I compagni, an Italian film directed by Mario Monicelli, tells the story of a teacher- turned- organizer of the exploited factory workers of Turin’s textile industry. Set in the late 1900s, catastrophe hits a worker who is injured by a machine when he becomes drowsy after long working hours. The workers organize and demand for one less hour of work each day, to prevent exhaustion. As their grievances go ignored, they stage a walk-out. Tensions continue as the fight between management and workers continues leading to a series of suspenseful events. Buy The Organizer on Blu-Ray.

Roma (2018) 

Alfonso Cuarón directs this Oscar winning Mexican film about the life of an indigenous live-in housekeeper. Cleo, played by Yalitza Aparicio, takes care of the children and house cleaning for a wealthy family. When Cleo falls pregnant, her boyfriend abandons her. But when her employer takes her out shopping for the baby one day, they are caught in the clashes between student protests involving her ex-boyfriend, and a paramilitary group. The film is a slow and captivating reflection of traumas, race and class in Mexico City. Watch Roma on Netflix.

The Motorcycle Diaries (2004)

This biopic is about Ernesto (Che) Guevara and his friend Alberto Granada’s expedition around South America on a motorcycle. Inspired by memoirs about Guevara and Granada, it documents their journey, traveling through tough terrain, weather conditions with very little money. Although the purpose of the trip was to experience life in the final years of their youth, the injustice against the poor and indigenous people that they witness along the way, becomes the transformative moments in Guevara’s journey to becoming a socialist revolutionary. Watch The Motorcycle Diaries for free on Peacock.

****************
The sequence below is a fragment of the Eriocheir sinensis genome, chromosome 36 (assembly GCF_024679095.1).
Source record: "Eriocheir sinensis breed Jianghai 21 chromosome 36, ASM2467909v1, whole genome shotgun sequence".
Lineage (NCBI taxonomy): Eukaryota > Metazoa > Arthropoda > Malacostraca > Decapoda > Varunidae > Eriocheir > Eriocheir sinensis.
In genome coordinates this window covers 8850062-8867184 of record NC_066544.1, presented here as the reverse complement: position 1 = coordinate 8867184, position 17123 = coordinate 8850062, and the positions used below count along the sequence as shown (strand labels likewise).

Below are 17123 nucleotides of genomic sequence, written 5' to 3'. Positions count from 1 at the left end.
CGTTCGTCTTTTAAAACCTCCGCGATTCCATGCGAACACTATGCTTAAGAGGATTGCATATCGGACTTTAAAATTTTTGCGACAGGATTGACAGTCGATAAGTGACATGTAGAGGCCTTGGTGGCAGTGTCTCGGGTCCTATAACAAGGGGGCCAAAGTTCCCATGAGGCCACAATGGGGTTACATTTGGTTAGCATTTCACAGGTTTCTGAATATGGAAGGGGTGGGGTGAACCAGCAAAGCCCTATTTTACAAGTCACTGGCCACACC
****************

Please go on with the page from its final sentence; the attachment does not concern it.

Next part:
Matewan (1987)

Directed by John Sayles, Matewan is based on true events, about the harrowing lives of coal miners in Matewan, Mingo County. As a labor union organizer comes to town, a new, different kind of evangelism begins to spread in this Baptist community, building up to the climax of the historical Battle of Matewan of 1920, a shootout between miners and the Baldwin–Felts Detective Agency; the mine owners’ hired agents of violent worker repression. Buy Matewan on Blu-Ray.

Made in Dagenham (201)

Sally Hawkins is the leading role in this British film about the strike of 1968 by women sewing machinists at the Ford Dagenham Plant, garnering global attention. The women striking for equal pay and sex equality resulted in the landmark Equal Pay Act of 1970. The film captures the idea of gender roles at the time and how the company underestimated their women workers’ capacity to organize. Rent Made in Dagenham on Vudu.

Snowpiercer (2013)

Bong Joon Ho’s imagination of the world in 2031, when a climate-change experiment goes disastrously is a dystopian masterpiece of class divides and revolution. All life on earth ceases to exist in the new “ice age” except for the last remaining humans on board of a revolving train called Snowpiercer—segregated by class, with the lowest class relegated to squalor in the train’s tail. The film follows their plot to organize a revolution and fight the security apparatus protecting the elites. Watch Snowpiercer on Netflix.


* Eds. note: We skipped documentaries to keep this list focused, but here are a few we think you should watch: Harlan County, USA, American Factory and Workingman’s Death.

Keeping Watch is a regular endorsement of TV and movies worth your time.

The Best Labor Movies to Watch on International Workers’ Day